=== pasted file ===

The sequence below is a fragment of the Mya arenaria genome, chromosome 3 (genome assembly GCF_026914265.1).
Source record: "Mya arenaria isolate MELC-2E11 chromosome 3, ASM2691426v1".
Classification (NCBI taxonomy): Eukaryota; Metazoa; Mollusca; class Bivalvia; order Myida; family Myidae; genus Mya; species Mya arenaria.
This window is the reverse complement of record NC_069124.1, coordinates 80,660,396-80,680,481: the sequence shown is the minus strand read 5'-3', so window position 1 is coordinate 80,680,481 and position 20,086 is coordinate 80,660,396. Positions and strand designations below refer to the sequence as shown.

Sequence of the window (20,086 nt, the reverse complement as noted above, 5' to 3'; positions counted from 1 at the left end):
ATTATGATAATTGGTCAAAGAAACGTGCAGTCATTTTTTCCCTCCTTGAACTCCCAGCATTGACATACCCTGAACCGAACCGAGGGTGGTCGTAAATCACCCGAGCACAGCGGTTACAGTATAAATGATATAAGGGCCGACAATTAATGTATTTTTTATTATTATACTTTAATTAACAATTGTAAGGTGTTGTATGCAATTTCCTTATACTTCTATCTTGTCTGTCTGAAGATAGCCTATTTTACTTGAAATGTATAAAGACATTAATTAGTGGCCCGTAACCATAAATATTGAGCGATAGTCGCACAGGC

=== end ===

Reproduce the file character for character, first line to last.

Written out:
The sequence below is a fragment of the Mya arenaria genome, chromosome 3 (genome assembly GCF_026914265.1).
Source record: "Mya arenaria isolate MELC-2E11 chromosome 3, ASM2691426v1".
Classification (NCBI taxonomy): Eukaryota; Metazoa; Mollusca; class Bivalvia; order Myida; family Myidae; genus Mya; species Mya arenaria.
This window is the reverse complement of record NC_069124.1, coordinates 80,660,396-80,680,481: the sequence shown is the minus strand read 5'-3', so window position 1 is coordinate 80,680,481 and position 20,086 is coordinate 80,660,396. Positions and strand designations below refer to the sequence as shown.

Sequence of the window (20,086 nt, the reverse complement as noted above, 5' to 3'; positions counted from 1 at the left end):
ATTATGATAATTGGTCAAAGAAACGTGCAGTCATTTTTTCCCTCCTTGAACTCCCAGCATTGACATACCCTGAACCGAACCGAGGGTGGTCGTAAATCACCCGAGCACAGCGGTTACAGTATAAATGATATAAGGGCCGACAATTAATGTATTTTTTATTATTATACTTTAATTAACAATTGTAAGGTGTTGTATGCAATTTCCTTATACTTCTATCTTGTCTGTCTGAAGATAGCCTATTTTACTTGAAATGTATAAAGACATTAATTAGTGGCCCGTAACCATAAATATTGAGCGATAGTCGCACAGGC